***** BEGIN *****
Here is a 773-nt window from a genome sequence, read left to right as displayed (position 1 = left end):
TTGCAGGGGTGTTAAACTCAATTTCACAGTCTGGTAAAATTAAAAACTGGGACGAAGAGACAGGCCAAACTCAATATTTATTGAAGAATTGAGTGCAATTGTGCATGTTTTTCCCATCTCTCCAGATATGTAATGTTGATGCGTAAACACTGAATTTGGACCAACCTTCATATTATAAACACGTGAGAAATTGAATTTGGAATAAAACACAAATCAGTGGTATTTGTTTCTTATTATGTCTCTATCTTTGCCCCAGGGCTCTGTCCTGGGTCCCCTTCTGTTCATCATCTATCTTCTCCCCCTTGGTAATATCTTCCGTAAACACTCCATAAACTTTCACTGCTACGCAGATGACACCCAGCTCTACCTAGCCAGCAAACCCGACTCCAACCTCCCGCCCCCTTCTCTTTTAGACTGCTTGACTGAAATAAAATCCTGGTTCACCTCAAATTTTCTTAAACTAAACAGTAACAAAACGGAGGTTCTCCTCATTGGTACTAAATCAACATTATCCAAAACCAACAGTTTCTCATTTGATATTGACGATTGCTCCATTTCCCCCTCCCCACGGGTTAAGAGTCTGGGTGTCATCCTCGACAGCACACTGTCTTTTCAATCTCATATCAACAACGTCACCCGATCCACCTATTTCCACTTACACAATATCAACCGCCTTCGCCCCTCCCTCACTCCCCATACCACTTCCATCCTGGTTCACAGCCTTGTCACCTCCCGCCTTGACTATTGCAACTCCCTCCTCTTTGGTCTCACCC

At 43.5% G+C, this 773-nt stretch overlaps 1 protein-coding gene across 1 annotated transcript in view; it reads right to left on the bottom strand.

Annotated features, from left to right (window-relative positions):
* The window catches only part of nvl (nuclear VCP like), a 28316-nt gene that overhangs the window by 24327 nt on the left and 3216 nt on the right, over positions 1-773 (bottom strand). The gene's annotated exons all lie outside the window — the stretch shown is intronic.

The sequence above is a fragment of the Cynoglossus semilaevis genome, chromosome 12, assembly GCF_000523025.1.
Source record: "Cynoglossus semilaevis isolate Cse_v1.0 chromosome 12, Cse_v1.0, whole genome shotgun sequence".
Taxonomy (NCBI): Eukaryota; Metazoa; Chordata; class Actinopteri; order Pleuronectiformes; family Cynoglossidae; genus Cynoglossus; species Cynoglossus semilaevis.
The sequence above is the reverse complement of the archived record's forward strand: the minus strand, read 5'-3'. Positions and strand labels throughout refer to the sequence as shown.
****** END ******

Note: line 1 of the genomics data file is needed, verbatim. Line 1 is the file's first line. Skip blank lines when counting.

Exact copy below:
Here is a 773-nt window from a genome sequence, read left to right as displayed (position 1 = left end):